Let's look at the first-quarter result against this target. Excluding restructuring cost, which is a one-time expense, and adjusting for our assumed exchange rate of ¥90 for the quarter, operating income was zero on net sales of ¥44.2 billion per month in the first quarter of fiscal 2010. Therefore, we didn't achieve our operating income goal of ¥1.4 billion. Selling, general and administrative expenses at ¥9.6 billion were less than our target of ¥10.0 billion.
There are two reasons why we didn't achieve the ¥1.4 billion per-month operating income. One was an increase in costs incurred in the course of the recovery, specifically an increase in unrealized profit of ¥0.6 billion per month. The second reason was a ¥0.7 billion impact per month from sales price discounts. Of these two factors, the first is a temporary factor that occurs during a recovery, while the second wasn't considered in the target because we thought we could compensate for it with cost reforms. Let's look at our monthly performance in light of these two factors. If the sales price discounts of ¥0.7 billion are added to the actual sales of ¥44.2 billion, net sales would have been ¥44.9 billion. And if the ¥0.6 billion cost increase incurred in the course of recovery is deducted from actual cost of sales of ¥34.6 billion, cost of sales would have been ¥34.0 billion, giving a cost of sales ratio of 75.7%. Because actual selling, general and administrative expenses were ¥9.6 billion, operating income would have been ¥1.3 billion, close to our initial target of ¥1.4 billion.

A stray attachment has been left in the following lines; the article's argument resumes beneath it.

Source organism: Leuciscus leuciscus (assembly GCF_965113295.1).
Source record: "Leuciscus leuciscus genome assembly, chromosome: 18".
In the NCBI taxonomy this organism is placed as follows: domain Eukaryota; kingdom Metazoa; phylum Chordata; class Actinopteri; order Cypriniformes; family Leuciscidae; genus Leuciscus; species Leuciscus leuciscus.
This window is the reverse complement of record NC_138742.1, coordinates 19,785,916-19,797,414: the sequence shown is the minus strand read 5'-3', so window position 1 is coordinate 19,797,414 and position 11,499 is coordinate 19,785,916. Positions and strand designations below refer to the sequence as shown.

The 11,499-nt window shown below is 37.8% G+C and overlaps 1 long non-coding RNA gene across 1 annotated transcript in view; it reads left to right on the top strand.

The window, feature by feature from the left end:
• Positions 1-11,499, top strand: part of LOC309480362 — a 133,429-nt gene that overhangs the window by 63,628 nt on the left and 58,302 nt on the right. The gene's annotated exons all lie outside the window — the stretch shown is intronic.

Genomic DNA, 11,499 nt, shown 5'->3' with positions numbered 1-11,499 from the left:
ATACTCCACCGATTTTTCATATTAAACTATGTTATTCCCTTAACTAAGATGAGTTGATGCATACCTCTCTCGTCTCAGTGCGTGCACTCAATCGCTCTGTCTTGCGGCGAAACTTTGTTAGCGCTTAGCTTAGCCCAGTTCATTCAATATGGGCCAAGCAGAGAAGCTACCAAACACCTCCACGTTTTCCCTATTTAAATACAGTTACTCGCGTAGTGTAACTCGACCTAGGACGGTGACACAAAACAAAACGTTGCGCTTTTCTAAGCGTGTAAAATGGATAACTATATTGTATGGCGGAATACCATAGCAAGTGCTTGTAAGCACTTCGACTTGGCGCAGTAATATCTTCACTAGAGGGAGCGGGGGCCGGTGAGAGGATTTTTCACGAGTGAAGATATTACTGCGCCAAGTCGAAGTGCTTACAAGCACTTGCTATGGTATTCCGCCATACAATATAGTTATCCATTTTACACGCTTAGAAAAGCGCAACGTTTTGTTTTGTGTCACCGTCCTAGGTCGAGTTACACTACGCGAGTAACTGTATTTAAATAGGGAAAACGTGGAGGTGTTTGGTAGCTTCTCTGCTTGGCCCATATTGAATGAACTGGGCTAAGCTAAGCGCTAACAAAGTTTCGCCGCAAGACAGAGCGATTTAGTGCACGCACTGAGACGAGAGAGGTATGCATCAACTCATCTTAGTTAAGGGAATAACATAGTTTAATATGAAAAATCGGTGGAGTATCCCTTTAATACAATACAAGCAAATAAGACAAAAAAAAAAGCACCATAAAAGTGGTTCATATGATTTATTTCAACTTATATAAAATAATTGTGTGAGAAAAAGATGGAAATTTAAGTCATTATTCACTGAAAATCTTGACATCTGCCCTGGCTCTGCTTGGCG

However, the fact that we didn't achieve this goal is an issue. Of the two reasons for non-achievement, the increase in costs incurred in the course of recovery will disappear naturally as markets stabilize and the relationship between our production and shipments stabilizes as a result. The problem is monthly price discounts. The issue for us then is to what extent we can compensate for this through production yield improvements, rationalization, materials discounts, further cost cutting and improved capacity utilization.
That concludes my presentation. Thank you.